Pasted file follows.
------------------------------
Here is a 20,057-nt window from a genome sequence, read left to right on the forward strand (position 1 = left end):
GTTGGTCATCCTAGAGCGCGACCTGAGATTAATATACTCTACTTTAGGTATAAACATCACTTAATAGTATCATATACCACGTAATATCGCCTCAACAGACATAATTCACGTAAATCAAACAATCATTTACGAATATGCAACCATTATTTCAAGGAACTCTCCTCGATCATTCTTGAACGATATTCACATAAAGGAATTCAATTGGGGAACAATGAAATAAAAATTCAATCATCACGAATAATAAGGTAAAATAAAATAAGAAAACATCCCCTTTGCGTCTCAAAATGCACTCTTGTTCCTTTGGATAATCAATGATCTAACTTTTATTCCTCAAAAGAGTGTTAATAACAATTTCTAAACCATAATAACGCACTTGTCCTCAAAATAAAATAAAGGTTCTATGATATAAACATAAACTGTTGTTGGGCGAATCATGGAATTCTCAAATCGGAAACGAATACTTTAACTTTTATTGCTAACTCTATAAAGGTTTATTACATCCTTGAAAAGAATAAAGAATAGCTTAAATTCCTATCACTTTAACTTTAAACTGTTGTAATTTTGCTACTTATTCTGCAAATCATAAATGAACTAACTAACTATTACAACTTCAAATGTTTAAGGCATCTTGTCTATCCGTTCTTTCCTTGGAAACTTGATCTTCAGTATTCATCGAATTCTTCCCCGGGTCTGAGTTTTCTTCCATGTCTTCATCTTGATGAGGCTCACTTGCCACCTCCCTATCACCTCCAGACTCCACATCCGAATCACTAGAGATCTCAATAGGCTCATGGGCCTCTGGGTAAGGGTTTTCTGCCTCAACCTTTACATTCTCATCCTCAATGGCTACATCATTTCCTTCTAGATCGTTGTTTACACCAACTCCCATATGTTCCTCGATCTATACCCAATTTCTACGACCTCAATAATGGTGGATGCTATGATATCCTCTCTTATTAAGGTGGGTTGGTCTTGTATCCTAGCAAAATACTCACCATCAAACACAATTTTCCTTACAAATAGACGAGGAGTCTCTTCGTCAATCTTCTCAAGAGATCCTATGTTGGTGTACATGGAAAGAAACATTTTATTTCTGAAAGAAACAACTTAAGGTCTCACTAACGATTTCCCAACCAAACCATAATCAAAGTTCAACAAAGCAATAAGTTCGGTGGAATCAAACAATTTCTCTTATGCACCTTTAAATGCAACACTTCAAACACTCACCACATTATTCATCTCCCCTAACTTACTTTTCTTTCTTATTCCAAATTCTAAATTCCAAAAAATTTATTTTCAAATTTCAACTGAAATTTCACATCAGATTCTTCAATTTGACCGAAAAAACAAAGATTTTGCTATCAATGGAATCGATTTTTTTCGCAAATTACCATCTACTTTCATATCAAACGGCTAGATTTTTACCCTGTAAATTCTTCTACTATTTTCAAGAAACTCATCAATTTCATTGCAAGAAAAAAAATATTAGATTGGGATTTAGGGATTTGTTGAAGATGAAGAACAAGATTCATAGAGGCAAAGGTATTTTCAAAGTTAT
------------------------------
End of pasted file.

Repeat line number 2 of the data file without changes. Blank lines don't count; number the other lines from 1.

GTTGGTCATCCTAGAGCGCGACCTGAGATTAATATACTCTACTTTAGGTATAAACATCACTTAATAGTATCATATACCACGTAATATCGCCTCAACAGACATAATTCACGTAAATCAAACAATCATTTACGAATATGCAACCATTATTTCAAGGAACTCTCCTCGATCATTCTTGAACGATATTCACATAAAGGAATTCAATTGGGGAACAATGAAATAAAAATTCAATCATCACGAATAATAAGGTAAAATAAAATAAGAAAACATCCCCTTTGCGTCTCAAAATGCACTCTTGTTCCTTTGGATAATCAATGATCTAACTTTTATTCCTCAAAAGAGTGTTAATAACAATTTCTAAACCATAATAACGCACTTGTCCTCAAAATAAAATAAAGGTTCTATGATATAAACATAAACTGTTGTTGGGCGAATCATGGAATTCTCAAATCGGAAACGAATACTTTAACTTTTATTGCTAACTCTATAAAGGTTTATTACATCCTTGAAAAGAATAAAGAATAGCTTAAATTCCTATCACTTTAACTTTAAACTGTTGTAATTTTGCTACTTATTCTGCAAATCATAAATGAACTAACTAACTATTACAACTTCAAATGTTTAAGGCATCTTGTCTATCCGTTCTTTCCTTGGAAACTTGATCTTCAGTATTCATCGAATTCTTCCCCGGGTCTGAGTTTTCTTCCATGTCTTCATCTTGATGAGGCTCACTTGCCACCTCCCTATCACCTCCAGACTCCACATCCGAATCACTAGAGATCTCAATAGGCTCATGGGCCTCTGGGTAAGGGTTTTCTGCCTCAACCTTTACATTCTCATCCTCAATGGCTACATCATTTCCTTCTAGATCGTTGTTTACACCAACTCCCATATGTTCCTCGATCTATACCCAATTTCTACGACCTCAATAATGGTGGATGCTATGATATCCTCTCTTATTAAGGTGGGTTGGTCTTGTATCCTAGCAAAATACTCACCATCAAACACAATTTTCCTTACAAATAGACGAGGAGTCTCTTCGTCAATCTTCTCAAGAGATCCTATGTTGGTGTACATGGAAAGAAACATTTTATTTCTGAAAGAAACAACTTAAGGTCTCACTAACGATTTCCCAACCAAACCATAATCAAAGTTCAACAAAGCAATAAGTTCGGTGGAATCAAACAATTTCTCTTATGCACCTTTAAATGCAACACTTCAAACACTCACCACATTATTCATCTCCCCTAACTTACTTTTCTTTCTTATTCCAAATTCTAAATTCCAAAAAATTTATTTTCAAATTTCAACTGAAATTTCACATCAGATTCTTCAATTTGACCGAAAAAACAAAGATTTTGCTATCAATGGAATCGATTTTTTTCGCAAATTACCATCTACTTTCATATCAAACGGCTAGATTTTTACCCTGTAAATTCTTCTACTATTTTCAAGAAACTCATCAATTTCATTGCAAGAAAAAAAATATTAGATTGGGATTTAGGGATTTGTTGAAGATGAAGAACAAGATTCATAGAGGCAAAGGTATTTTCAAAGTTAT